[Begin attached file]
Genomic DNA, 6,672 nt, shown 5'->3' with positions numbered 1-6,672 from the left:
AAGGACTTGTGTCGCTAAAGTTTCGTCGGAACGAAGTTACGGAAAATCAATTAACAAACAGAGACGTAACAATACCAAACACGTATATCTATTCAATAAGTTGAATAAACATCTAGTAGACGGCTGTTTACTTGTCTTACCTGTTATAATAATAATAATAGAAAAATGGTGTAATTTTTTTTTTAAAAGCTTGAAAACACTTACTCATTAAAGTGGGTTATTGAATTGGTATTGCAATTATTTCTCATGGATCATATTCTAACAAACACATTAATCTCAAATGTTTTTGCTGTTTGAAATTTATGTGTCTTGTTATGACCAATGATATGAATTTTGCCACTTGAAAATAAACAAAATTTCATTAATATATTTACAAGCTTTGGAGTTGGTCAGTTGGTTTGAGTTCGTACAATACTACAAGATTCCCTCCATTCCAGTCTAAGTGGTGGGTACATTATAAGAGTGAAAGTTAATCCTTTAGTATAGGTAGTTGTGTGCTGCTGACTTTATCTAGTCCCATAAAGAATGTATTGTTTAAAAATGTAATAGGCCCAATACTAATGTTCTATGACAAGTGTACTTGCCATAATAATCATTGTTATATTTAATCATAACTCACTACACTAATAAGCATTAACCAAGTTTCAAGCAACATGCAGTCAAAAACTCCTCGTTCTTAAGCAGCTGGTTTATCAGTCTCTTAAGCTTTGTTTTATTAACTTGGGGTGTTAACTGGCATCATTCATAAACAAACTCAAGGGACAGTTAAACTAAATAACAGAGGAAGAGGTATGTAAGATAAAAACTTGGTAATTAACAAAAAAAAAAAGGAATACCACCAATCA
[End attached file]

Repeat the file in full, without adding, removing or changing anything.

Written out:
Genomic DNA, 6,672 nt, shown 5'->3' with positions numbered 1-6,672 from the left:
AAGGACTTGTGTCGCTAAAGTTTCGTCGGAACGAAGTTACGGAAAATCAATTAACAAACAGAGACGTAACAATACCAAACACGTATATCTATTCAATAAGTTGAATAAACATCTAGTAGACGGCTGTTTACTTGTCTTACCTGTTATAATAATAATAATAGAAAAATGGTGTAATTTTTTTTTTAAAAGCTTGAAAACACTTACTCATTAAAGTGGGTTATTGAATTGGTATTGCAATTATTTCTCATGGATCATATTCTAACAAACACATTAATCTCAAATGTTTTTGCTGTTTGAAATTTATGTGTCTTGTTATGACCAATGATATGAATTTTGCCACTTGAAAATAAACAAAATTTCATTAATATATTTACAAGCTTTGGAGTTGGTCAGTTGGTTTGAGTTCGTACAATACTACAAGATTCCCTCCATTCCAGTCTAAGTGGTGGGTACATTATAAGAGTGAAAGTTAATCCTTTAGTATAGGTAGTTGTGTGCTGCTGACTTTATCTAGTCCCATAAAGAATGTATTGTTTAAAAATGTAATAGGCCCAATACTAATGTTCTATGACAAGTGTACTTGCCATAATAATCATTGTTATATTTAATCATAACTCACTACACTAATAAGCATTAACCAAGTTTCAAGCAACATGCAGTCAAAAACTCCTCGTTCTTAAGCAGCTGGTTTATCAGTCTCTTAAGCTTTGTTTTATTAACTTGGGGTGTTAACTGGCATCATTCATAAACAAACTCAAGGGACAGTTAAACTAAATAACAGAGGAAGAGGTATGTAAGATAAAAACTTGGTAATTAACAAAAAAAAAAAGGAATACCACCAATCA